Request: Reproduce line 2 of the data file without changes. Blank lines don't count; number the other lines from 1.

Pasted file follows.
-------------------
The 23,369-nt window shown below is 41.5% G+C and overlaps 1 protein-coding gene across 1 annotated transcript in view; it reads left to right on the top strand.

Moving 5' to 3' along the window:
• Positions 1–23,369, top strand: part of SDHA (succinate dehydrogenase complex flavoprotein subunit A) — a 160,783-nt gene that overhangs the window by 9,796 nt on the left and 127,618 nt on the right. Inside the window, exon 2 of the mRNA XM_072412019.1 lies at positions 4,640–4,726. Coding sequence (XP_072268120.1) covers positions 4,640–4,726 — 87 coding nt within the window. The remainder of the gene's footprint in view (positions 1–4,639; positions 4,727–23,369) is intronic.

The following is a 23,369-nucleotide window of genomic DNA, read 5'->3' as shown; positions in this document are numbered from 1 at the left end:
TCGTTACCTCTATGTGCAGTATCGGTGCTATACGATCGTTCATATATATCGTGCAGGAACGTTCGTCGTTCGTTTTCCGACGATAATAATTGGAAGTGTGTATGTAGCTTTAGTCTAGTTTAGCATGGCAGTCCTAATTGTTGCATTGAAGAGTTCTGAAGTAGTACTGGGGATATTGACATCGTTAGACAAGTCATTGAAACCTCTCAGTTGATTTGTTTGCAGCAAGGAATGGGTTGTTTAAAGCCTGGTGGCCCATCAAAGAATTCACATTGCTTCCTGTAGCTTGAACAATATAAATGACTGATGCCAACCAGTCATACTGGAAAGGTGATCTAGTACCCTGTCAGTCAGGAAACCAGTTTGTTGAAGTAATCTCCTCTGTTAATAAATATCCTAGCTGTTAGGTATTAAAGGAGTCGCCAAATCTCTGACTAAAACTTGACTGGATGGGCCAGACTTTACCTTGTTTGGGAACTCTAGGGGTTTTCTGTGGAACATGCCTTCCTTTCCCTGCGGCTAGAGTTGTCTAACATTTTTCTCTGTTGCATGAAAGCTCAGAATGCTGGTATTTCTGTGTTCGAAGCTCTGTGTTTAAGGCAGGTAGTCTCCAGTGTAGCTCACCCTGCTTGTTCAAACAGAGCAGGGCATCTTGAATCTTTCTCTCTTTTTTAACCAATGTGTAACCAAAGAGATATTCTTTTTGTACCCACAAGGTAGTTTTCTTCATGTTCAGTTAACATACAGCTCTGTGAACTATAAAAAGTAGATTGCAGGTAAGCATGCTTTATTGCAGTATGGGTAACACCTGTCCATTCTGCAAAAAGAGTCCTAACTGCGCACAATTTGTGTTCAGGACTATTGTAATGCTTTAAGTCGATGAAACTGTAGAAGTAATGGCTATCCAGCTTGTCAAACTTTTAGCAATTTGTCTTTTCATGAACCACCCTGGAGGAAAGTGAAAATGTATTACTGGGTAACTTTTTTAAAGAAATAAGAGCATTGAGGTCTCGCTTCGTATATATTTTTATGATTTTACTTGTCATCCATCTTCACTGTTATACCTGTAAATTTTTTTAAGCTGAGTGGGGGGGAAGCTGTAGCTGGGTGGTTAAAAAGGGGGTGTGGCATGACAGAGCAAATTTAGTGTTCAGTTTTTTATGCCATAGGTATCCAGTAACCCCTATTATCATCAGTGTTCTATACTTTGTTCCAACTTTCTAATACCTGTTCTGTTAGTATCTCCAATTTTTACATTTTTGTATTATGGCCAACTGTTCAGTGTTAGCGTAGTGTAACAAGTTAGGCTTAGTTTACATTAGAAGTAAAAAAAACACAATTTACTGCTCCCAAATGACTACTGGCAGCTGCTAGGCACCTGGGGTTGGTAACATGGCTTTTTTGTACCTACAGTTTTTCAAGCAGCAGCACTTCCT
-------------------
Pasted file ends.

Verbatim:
Moving 5' to 3' along the window: